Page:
- "Europe needs to rapidly reduce the dominant role of Russia in its energy markets and ramp up the alternatives as quickly as possible," Fatih Birol, the International Energy Agency's executive director, says.
- Other recommendations from the IEA include using alternative sources of gas from countries such as Norway and Azerbaijan.
- "The war in Ukraine has made our dependence on Russian gas supply and its risks painfully clear," Kadri Simson, the EU's commissioner for energy, says.
The European Union should not enter into any new gas supply contracts with Russia, in order to lower its dependence on Russian natural gas, the International Energy Agency said Thursday.
The recommendation is part of a 10-point plan published by the Paris-based organization following Russia's invasion of Ukraine.
Other recommendations from the IEA include:
- Using alternative sources of gas, from the EU itself and countries such as Norway and Azerbaijan.
- Speeding up the rollout of new solar and wind projects.
- Maximizing generation from nuclear and bioenergy.
- Encouraging consumers to lower their thermostat by 1 degree Celsius.
- And accelerating the replacement of gas boilers with heat pumps. The full list can be read here.
"Nobody is under any illusions anymore," Fatih Birol, the IEA's executive director, said in a statement Thursday.
"Russia's use of its natural gas resources as an economic and political weapon show Europe needs to act quickly to be ready to face considerable uncertainty over Russian gas supplies next winter."
The IEA's plan provided what he said were "practical steps to cut Europe's reliance on Russian gas imports by over a third within a year while supporting the shift to clean energy in a secure and affordable way."
"Europe needs to rapidly reduce the dominant role of Russia in its energy markets and ramp up the alternatives as quickly as possible," Birol said.
"Europe's reliance on imported natural gas from Russia has again been thrown into sharp relief by Russia's invasion of Ukraine on 24 February," the IEA's report said, going on to acknowledge that its analysis highlighted some trade-offs.
"Accelerating investment in clean and efficient technologies is at the heart of the solution, but even very rapid deployment will take time to make a major dent in demand for imported gas," the IEA said.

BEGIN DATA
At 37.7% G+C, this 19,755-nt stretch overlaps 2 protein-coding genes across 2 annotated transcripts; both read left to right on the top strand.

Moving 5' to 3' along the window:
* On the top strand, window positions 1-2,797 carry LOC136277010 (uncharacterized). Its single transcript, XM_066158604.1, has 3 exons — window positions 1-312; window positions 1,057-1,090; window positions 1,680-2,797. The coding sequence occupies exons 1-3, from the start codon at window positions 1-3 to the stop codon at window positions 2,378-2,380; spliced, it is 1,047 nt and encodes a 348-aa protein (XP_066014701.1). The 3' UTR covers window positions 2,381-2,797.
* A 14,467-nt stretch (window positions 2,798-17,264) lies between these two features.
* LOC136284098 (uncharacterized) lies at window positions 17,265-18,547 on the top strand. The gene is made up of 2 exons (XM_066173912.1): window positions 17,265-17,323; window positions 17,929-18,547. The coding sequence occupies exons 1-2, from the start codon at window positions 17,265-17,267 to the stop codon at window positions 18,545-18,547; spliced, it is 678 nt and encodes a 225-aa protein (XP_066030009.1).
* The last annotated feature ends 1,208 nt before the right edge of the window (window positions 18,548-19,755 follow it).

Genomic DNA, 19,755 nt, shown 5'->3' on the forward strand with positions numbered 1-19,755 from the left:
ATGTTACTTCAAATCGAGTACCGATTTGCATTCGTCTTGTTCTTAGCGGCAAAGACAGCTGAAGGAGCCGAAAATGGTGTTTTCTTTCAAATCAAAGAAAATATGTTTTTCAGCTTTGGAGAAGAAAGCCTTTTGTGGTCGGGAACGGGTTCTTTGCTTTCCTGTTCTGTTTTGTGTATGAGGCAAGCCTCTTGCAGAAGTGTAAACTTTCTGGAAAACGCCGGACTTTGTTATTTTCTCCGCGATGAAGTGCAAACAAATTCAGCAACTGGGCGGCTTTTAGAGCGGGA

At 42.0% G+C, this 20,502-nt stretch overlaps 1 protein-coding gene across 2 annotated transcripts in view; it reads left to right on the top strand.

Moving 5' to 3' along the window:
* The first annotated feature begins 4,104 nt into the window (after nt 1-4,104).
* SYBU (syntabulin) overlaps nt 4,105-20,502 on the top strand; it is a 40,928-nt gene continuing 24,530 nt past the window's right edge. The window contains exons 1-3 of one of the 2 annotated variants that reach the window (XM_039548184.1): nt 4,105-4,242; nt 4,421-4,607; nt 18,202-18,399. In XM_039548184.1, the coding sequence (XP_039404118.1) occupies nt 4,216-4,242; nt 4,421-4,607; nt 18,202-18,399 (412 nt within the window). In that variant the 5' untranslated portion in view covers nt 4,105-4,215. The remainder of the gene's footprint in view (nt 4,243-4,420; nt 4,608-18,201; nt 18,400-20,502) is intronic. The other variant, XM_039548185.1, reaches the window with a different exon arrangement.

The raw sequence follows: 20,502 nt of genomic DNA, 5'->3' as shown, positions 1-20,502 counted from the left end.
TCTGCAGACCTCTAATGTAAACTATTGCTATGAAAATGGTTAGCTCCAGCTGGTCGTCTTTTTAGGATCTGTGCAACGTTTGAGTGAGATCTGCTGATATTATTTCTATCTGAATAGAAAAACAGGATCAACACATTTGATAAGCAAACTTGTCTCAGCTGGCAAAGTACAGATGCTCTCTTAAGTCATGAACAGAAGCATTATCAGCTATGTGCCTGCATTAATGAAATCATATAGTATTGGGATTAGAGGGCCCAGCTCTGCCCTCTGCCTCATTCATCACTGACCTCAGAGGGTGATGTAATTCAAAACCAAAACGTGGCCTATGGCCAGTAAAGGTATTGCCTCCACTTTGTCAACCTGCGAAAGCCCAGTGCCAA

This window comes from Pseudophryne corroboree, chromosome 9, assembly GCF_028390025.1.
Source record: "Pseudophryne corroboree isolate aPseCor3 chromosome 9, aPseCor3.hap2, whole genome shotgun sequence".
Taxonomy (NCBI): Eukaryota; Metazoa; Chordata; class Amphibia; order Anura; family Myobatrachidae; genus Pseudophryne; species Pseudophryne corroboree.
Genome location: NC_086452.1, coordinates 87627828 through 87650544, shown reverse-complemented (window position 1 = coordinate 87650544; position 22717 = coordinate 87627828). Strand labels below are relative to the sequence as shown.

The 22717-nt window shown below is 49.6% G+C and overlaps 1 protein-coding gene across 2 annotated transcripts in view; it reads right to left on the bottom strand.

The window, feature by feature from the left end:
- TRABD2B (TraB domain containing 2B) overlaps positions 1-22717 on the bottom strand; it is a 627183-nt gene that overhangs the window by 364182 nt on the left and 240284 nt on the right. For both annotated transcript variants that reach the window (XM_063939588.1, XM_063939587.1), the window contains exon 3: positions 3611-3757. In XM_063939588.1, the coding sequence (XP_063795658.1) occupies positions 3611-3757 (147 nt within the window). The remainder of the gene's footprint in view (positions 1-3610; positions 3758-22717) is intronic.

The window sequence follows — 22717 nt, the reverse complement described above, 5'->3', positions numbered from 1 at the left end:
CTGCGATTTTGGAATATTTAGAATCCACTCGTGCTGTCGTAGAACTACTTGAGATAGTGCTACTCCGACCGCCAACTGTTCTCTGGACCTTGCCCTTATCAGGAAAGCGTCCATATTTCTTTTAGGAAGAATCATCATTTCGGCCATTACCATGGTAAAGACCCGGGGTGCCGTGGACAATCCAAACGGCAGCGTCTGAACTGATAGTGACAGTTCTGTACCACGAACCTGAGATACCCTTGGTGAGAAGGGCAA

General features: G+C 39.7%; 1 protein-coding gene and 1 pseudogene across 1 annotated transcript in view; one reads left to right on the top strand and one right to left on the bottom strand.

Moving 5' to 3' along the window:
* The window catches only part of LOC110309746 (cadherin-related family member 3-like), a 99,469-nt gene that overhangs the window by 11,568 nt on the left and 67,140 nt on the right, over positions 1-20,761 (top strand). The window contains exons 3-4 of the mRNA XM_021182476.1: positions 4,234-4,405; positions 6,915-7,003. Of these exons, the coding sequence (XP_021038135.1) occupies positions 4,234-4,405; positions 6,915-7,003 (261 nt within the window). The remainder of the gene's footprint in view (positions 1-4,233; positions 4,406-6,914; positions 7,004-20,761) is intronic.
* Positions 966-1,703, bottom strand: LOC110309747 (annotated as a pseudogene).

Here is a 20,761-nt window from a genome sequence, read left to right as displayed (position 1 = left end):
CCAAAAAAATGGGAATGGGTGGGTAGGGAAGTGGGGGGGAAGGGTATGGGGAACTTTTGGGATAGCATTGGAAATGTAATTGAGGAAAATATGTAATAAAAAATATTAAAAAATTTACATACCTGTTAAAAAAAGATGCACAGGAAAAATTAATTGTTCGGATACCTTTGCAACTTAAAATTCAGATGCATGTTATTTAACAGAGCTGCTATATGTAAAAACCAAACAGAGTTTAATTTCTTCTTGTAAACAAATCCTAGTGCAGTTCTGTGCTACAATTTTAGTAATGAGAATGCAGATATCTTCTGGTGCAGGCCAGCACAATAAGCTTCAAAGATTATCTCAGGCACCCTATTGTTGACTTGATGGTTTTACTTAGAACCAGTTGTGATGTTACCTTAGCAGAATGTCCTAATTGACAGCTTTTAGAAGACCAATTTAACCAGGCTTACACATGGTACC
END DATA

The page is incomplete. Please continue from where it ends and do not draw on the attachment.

"The faster EU policy makers seek to move away from Russian gas supplies, the greater the potential implications in terms of economic costs and/or near-term emissions."
Among those speaking during a live stream to launch the IEA's report was Kadri Simson, the EU's commissioner for energy.
"The war in Ukraine has made our dependence on Russian gas supply and its risks painfully clear," she said. "We cannot let any third country destabilize our energy markets or influence our energy choices."
In a separate statement accompanying the publication of the IEA's report, Simson said next week would see the EU's executive branch, the European Commission, "propose a pathway for Europe to become independent from Russian gas as soon as possible."
Thursday's recommendations follow on from the IEA's announcement on March 1 that its member countries would "make 60 million barrels of oil available."
On Thursday, Birol stressed this was an "initial" move. "I wanted to say, very clearly, that we have more than enough stocks to take further action if warranted."
Toward the end of February, Germany halted the certification of the Nord Stream 2 gas pipeline designed to bring natural gas from Russia directly to Europe.
Birol and Simson's assertions that Europe needed to reduce its reliance on Russia for gas chime with comments made to the BBC by the EU's climate chief, Frans Timmermans, on Thursday morning.
"We need to wean ourselves [off] of the dependency on Russian gas and oil and we need to do that much quicker than we had anticipated," he said.
Timmermans told the BBC that the European Commission would "make proposals next week to make that happen as soon as possible." Pressed on how this would be achieved, he said energy resourcing would have to be diversified.
"But we will most certainly have to speed up our transition to renewable energy, we need to do much more on offshore wind, in solar, in biogas, in geothermal, so there's a lot we need to do and we need to do it faster than we had anticipated."
There were "no taboos" in this situation, Timmermans said. "You've seen that also the German government, determined to move very quickly towards renewables, has also said that in this situation we might have to stick a bit longer with coal or with nuclear."